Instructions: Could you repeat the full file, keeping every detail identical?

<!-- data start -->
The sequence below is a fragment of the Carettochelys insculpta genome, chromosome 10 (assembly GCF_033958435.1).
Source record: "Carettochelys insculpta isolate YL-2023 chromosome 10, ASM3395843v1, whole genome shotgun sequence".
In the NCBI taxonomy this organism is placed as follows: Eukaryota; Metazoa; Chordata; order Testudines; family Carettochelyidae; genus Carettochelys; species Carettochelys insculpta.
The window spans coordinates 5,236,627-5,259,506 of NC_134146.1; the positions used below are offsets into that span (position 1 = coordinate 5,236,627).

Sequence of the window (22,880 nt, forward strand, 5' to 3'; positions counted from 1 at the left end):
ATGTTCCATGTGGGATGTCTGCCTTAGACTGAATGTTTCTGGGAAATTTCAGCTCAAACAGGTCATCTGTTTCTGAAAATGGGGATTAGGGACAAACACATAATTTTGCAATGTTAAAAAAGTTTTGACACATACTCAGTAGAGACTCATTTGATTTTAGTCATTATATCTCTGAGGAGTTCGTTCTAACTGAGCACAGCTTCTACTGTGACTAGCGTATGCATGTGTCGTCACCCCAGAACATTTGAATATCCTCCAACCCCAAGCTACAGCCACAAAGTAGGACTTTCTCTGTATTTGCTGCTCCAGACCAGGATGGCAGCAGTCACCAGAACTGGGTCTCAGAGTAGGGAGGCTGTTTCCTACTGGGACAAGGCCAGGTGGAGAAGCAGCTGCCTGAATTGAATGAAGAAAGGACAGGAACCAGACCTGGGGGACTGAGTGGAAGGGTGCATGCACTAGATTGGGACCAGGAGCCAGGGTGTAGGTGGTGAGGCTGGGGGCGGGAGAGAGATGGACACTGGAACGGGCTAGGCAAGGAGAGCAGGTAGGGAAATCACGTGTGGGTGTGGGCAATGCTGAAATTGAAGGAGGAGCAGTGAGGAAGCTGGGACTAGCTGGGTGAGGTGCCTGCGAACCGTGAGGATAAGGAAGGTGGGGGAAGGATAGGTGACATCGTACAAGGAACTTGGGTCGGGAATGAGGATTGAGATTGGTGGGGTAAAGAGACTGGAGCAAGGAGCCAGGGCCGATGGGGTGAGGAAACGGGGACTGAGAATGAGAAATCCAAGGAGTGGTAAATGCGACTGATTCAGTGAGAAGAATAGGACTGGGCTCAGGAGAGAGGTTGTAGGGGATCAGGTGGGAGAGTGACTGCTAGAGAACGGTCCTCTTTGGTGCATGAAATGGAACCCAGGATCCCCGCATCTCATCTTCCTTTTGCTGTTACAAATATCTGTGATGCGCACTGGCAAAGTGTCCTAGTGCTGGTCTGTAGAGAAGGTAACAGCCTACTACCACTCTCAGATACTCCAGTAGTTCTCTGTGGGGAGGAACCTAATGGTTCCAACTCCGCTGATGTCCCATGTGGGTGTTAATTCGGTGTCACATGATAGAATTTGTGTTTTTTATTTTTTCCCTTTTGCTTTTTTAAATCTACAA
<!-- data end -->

The sequence below is a fragment of the Carettochelys insculpta genome, chromosome 10 (assembly GCF_033958435.1).
Source record: "Carettochelys insculpta isolate YL-2023 chromosome 10, ASM3395843v1, whole genome shotgun sequence".
In the NCBI taxonomy this organism is placed as follows: Eukaryota; Metazoa; Chordata; order Testudines; family Carettochelyidae; genus Carettochelys; species Carettochelys insculpta.
The window spans coordinates 5,236,627-5,259,506 of NC_134146.1; the positions used below are offsets into that span (position 1 = coordinate 5,236,627).

Sequence of the window (22,880 nt, forward strand, 5' to 3'; positions counted from 1 at the left end):
ATGTTCCATGTGGGATGTCTGCCTTAGACTGAATGTTTCTGGGAAATTTCAGCTCAAACAGGTCATCTGTTTCTGAAAATGGGGATTAGGGACAAACACATAATTTTGCAATGTTAAAAAAGTTTTGACACATACTCAGTAGAGACTCATTTGATTTTAGTCATTATATCTCTGAGGAGTTCGTTCTAACTGAGCACAGCTTCTACTGTGACTAGCGTATGCATGTGTCGTCACCCCAGAACATTTGAATATCCTCCAACCCCAAGCTACAGCCACAAAGTAGGACTTTCTCTGTATTTGCTGCTCCAGACCAGGATGGCAGCAGTCACCAGAACTGGGTCTCAGAGTAGGGAGGCTGTTTCCTACTGGGACAAGGCCAGGTGGAGAAGCAGCTGCCTGAATTGAATGAAGAAAGGACAGGAACCAGACCTGGGGGACTGAGTGGAAGGGTGCATGCACTAGATTGGGACCAGGAGCCAGGGTGTAGGTGGTGAGGCTGGGGGCGGGAGAGAGATGGACACTGGAACGGGCTAGGCAAGGAGAGCAGGTAGGGAAATCACGTGTGGGTGTGGGCAATGCTGAAATTGAAGGAGGAGCAGTGAGGAAGCTGGGACTAGCTGGGTGAGGTGCCTGCGAACCGTGAGGATAAGGAAGGTGGGGGAAGGATAGGTGACATCGTACAAGGAACTTGGGTCGGGAATGAGGATTGAGATTGGTGGGGTAAAGAGACTGGAGCAAGGAGCCAGGGCCGATGGGGTGAGGAAACGGGGACTGAGAATGAGAAATCCAAGGAGTGGTAAATGCGACTGATTCAGTGAGAAGAATAGGACTGGGCTCAGGAGAGAGGTTGTAGGGGATCAGGTGGGAGAGTGACTGCTAGAGAACGGTCCTCTTTGGTGCATGAAATGGAACCCAGGATCCCCGCATCTCATCTTCCTTTTGCTGTTACAAATATCTGTGATGCGCACTGGCAAAGTGTCCTAGTGCTGGTCTGTAGAGAAGGTAACAGCCTACTACCACTCTCAGATACTCCAGTAGTTCTCTGTGGGGAGGAACCTAATGGTTCCAACTCCGCTGATGTCCCATGTGGGTGTTAATTCGGTGTCACATGATAGAATTTGTGTTTTTTATTTTTTCCCTTTTGCTTTTTTAAATCTACAA